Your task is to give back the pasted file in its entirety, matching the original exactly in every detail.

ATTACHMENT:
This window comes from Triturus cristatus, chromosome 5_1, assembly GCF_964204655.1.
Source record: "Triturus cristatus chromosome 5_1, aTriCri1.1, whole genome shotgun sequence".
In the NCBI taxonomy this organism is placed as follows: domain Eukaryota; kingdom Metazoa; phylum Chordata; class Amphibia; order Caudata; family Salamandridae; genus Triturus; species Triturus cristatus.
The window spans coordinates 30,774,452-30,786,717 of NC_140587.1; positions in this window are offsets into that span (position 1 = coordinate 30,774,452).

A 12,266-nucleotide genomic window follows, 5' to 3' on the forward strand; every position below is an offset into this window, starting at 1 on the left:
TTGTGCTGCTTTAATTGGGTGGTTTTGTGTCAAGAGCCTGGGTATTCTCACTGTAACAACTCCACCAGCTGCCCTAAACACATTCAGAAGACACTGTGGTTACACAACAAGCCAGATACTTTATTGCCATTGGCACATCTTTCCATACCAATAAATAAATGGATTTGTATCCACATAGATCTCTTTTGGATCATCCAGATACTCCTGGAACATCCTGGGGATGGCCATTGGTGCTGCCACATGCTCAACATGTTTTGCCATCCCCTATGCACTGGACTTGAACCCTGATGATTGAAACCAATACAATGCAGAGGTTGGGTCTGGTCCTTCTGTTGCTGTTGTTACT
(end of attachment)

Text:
This window comes from Triturus cristatus, chromosome 5_1, assembly GCF_964204655.1.
Source record: "Triturus cristatus chromosome 5_1, aTriCri1.1, whole genome shotgun sequence".
In the NCBI taxonomy this organism is placed as follows: domain Eukaryota; kingdom Metazoa; phylum Chordata; class Amphibia; order Caudata; family Salamandridae; genus Triturus; species Triturus cristatus.
The window spans coordinates 30,774,452-30,786,717 of NC_140587.1; positions in this window are offsets into that span (position 1 = coordinate 30,774,452).

A 12,266-nucleotide genomic window follows, 5' to 3' on the forward strand; every position below is an offset into this window, starting at 1 on the left:
TTGTGCTGCTTTAATTGGGTGGTTTTGTGTCAAGAGCCTGGGTATTCTCACTGTAACAACTCCACCAGCTGCCCTAAACACATTCAGAAGACACTGTGGTTACACAACAAGCCAGATACTTTATTGCCATTGGCACATCTTTCCATACCAATAAATAAATGGATTTGTATCCACATAGATCTCTTTTGGATCATCCAGATACTCCTGGAACATCCTGGGGATGGCCATTGGTGCTGCCACATGCTCAACATGTTTTGCCATCCCCTATGCACTGGACTTGAACCCTGATGATTGAAACCAATACAATGCAGAGGTTGGGTCTGGTCCTTCTGTTGCTGTTGTTACT